an adjutant also of one of those regiments, embracing the names of "nearly 300 more soldiers of the same command," making in all over 800 colored soldiers of the U. S. Army at work under rebel officer on the fortifications around Mobile alone.
When the Government determined to employ colored troops in its armies the principle was recognized that they were entitled to protection; and accordingly it was claimed that the class of trorops referred to should receive such treatment from the enemy as was due to other troops employed in the defense of the Government. The assertion of this principle did not depend upon the number of colored troops who might at any one time be in the hands of the enemy. Every consideration of honor and humanity required the assertion of this principle as due to the troops employed in the service of the Government; and accordingly, in various communications, when the subjet required it, the Government agents connected with the duties of exchange of prisoners invariably set forward the principle. But this did not prevent the exchange of prisoners, man for man and officer for officer. The difficulty on this subject was due, first, to the message of Mr. Davis to the rebel Congress, already referred to, declaring his purpose to deliver to Southern State authorities such white Union officer as might be captured for trial under State laws unknown alike to the laws of Congress and to the laws of war; and secondly, to the open contempt of the laws of war, as also stated above, in the fact that the rebel authorities released from the obligations of their parole a number of rebel prisoners and placed them in their ranks without exchange.
During a brief period to the capture of Vicksburg the rebels held more prisoners of war than the Government; but after the date of that event the case war reversed, and from that time forward the Government made every effort to obtain exchanges-man for man and officer for officer-but without avail, the rebel authorities persistently resisting applications for exchange unless the Government would release all rebel prisoners, after they had openly violated the cartel themselves, claiming that the Government should deliver to them all rebel prisoners, while they on their part declared their purpose of withholding from exchange such colored prisoners as they might have in their possession.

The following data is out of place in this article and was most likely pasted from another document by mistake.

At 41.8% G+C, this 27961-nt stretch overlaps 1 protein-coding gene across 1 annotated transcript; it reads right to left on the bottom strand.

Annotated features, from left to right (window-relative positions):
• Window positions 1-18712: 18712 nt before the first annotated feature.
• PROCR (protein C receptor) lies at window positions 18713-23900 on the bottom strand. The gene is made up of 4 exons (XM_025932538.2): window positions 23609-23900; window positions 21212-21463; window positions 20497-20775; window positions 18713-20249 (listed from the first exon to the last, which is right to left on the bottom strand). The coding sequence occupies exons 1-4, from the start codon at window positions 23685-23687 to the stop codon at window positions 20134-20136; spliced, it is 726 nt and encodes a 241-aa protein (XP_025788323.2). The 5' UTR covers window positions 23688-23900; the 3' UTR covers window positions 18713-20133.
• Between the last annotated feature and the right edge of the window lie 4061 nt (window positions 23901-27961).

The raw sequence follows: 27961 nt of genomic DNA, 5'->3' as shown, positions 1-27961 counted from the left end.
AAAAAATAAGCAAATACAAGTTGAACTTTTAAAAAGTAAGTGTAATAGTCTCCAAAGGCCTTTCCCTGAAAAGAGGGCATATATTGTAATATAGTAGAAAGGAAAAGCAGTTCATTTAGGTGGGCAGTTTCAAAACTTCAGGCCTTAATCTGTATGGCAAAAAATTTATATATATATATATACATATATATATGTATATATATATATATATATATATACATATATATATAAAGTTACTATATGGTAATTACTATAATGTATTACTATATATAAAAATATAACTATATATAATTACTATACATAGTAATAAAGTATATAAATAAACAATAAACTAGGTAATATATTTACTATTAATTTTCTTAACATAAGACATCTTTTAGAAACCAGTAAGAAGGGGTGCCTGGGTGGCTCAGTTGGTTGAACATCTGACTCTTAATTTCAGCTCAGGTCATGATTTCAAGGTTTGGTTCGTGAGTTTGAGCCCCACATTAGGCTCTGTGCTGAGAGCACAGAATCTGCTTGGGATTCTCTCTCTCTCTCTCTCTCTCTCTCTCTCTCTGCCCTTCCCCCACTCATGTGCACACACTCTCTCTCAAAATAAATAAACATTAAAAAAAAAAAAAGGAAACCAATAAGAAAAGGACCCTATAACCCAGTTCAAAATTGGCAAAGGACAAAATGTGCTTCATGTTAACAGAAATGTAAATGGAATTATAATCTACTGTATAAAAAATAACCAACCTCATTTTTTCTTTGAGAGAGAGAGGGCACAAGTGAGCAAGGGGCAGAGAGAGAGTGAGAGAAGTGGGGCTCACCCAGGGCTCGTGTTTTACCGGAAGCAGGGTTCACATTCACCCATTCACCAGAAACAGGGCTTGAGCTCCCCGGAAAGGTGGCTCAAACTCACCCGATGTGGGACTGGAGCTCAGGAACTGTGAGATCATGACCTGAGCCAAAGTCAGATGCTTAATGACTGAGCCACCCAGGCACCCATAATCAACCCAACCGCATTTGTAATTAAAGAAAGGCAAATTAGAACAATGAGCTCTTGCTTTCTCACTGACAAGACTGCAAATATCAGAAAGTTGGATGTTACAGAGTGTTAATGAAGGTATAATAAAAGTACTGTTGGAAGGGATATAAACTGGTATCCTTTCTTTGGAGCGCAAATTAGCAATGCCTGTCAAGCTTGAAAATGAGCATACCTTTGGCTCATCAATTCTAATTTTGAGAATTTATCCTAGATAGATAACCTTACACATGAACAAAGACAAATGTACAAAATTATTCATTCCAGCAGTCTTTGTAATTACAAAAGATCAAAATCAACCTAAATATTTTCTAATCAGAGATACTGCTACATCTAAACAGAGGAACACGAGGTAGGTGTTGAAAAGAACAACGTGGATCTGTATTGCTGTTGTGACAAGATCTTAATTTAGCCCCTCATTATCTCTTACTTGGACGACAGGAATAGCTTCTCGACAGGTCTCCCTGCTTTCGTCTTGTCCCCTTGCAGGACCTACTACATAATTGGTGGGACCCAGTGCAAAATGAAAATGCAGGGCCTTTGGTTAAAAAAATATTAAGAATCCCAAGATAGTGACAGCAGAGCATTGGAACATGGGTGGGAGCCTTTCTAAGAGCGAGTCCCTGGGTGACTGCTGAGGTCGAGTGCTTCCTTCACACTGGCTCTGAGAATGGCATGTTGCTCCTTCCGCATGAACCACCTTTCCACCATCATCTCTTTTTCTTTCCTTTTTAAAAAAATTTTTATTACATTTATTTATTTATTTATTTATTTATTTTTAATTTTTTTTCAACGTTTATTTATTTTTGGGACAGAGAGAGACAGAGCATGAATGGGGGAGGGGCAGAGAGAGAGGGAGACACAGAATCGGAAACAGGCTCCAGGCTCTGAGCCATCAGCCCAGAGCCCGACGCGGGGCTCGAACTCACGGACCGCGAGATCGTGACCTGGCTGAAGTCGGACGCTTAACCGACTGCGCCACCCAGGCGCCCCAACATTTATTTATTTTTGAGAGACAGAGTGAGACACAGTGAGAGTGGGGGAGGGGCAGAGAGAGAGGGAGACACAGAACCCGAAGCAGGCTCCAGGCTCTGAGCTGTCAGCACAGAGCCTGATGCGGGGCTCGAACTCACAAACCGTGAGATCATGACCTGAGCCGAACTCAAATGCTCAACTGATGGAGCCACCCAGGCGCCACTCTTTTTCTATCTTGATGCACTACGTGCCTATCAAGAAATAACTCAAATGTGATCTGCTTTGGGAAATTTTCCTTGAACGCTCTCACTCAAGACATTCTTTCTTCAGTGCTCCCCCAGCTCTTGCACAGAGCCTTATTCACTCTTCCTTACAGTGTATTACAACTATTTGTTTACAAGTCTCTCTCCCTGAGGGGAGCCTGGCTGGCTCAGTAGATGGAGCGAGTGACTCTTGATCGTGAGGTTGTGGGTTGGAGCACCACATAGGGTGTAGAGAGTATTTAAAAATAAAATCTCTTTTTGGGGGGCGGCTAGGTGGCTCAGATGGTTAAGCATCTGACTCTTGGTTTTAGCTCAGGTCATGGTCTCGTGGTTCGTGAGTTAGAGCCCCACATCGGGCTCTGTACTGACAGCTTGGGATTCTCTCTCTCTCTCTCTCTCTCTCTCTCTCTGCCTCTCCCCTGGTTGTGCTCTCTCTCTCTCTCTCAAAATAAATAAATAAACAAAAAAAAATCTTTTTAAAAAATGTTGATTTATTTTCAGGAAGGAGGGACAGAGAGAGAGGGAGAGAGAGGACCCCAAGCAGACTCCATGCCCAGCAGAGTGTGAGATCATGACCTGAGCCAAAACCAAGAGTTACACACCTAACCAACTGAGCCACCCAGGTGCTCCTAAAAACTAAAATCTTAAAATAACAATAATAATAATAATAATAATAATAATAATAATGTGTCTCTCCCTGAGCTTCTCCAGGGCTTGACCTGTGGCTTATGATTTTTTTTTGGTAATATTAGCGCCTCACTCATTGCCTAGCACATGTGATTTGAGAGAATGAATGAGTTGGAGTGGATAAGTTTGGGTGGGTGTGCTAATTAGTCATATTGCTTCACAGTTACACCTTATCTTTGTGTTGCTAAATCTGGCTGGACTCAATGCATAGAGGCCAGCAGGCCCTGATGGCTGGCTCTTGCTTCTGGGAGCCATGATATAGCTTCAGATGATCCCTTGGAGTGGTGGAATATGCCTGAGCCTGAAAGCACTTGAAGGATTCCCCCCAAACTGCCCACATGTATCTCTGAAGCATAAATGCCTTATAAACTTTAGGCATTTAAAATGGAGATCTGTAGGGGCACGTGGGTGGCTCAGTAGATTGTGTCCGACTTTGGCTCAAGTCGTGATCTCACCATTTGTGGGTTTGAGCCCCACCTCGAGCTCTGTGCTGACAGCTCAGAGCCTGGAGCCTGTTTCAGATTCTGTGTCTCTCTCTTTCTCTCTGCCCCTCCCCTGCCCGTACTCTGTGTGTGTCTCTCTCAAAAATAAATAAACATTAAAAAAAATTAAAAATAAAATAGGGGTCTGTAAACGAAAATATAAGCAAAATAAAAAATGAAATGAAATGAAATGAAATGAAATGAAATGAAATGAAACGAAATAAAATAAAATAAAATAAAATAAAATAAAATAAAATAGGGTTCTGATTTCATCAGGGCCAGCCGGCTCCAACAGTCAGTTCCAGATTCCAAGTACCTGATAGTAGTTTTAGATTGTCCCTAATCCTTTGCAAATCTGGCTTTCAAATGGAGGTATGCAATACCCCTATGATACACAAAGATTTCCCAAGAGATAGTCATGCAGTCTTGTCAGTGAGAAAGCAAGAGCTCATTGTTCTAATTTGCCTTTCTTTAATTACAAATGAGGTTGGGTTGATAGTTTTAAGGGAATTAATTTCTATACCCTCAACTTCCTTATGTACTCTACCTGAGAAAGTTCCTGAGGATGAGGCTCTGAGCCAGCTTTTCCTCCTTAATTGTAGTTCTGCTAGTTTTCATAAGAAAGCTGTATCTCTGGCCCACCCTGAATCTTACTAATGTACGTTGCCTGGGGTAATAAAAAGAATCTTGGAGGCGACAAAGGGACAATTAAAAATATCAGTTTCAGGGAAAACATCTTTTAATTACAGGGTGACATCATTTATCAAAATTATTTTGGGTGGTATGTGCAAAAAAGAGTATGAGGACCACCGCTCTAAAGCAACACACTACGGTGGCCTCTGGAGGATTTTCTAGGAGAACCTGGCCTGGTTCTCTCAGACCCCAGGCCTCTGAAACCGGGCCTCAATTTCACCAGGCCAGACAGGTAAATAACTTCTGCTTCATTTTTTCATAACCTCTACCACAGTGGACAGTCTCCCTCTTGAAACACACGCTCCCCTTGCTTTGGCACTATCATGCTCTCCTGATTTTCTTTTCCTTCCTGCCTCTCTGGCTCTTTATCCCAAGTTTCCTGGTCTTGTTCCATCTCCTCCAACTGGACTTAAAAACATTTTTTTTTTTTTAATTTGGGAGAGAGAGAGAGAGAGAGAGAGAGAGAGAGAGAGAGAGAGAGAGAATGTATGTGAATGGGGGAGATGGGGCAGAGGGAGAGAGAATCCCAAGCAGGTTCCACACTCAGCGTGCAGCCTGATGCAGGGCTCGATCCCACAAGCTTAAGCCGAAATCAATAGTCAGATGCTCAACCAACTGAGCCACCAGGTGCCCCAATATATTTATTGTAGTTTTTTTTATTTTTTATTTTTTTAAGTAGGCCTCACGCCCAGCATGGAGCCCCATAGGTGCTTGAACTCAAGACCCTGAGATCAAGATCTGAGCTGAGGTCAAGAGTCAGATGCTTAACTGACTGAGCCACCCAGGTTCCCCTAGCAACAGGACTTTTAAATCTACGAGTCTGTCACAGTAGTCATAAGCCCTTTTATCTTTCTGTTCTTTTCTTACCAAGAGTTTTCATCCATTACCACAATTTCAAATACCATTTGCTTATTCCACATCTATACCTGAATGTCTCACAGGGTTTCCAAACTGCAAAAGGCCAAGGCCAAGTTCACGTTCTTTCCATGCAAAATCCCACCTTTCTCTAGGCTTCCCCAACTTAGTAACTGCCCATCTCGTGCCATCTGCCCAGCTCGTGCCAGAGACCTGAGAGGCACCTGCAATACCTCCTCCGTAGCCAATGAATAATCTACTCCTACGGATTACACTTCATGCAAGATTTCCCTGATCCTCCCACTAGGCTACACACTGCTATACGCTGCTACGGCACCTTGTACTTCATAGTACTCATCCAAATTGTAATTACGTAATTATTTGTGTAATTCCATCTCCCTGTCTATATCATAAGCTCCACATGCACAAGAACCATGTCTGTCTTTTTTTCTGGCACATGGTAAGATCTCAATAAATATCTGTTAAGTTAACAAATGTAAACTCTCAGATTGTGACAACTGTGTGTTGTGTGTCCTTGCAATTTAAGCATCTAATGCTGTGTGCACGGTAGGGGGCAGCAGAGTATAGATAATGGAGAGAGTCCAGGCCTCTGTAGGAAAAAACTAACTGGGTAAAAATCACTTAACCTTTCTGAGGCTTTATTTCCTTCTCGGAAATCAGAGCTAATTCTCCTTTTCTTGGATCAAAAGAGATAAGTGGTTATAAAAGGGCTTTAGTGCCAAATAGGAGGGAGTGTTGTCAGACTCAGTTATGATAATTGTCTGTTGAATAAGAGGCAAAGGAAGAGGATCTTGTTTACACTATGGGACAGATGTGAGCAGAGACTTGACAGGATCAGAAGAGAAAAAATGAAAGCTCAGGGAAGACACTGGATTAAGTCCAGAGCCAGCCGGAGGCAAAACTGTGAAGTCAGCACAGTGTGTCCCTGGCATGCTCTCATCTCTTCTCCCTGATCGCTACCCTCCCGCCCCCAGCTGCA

It is important to observe here that while this controversy was pending we actually held in prison depots in the North about 70,000 prisoners of war, over and above which we had a just and valid claim for more than 30,000 men who had been captured and paroled in the South, chiefly at Vicksburg and Port Hudson, and who had never been properly exchanged; making in all at least 100,000 men whom the rebel authorities wished to draw from us in exchange for about 40,000 of the white troops of the United States, the effect of which would have been to throw into the army of General Lee an effective force of about 60,000 or 70,000 men, in fine health and able in all respects to be put immediately into the field against General Grant's army, or with which General Lee might have obtained a disposable force of some 50,000 or more men for the purpose of entering the States of the North, and thereby possibly compelling General Grant to raise the siege of Richmond or expose the Norhtern States to devastation by the enemy.
It was the desire of the rebel agent of exchange to avoid making special exchanges, in the hope of drawing from us the whole of the rebel prisoners of war we held in return for interior numbers held by the enemy. To accomplish that object the rebel commissioner or agent of exchange not only declined to make exchanges on equal terms in any considerable number, but refused to make special exchanges, except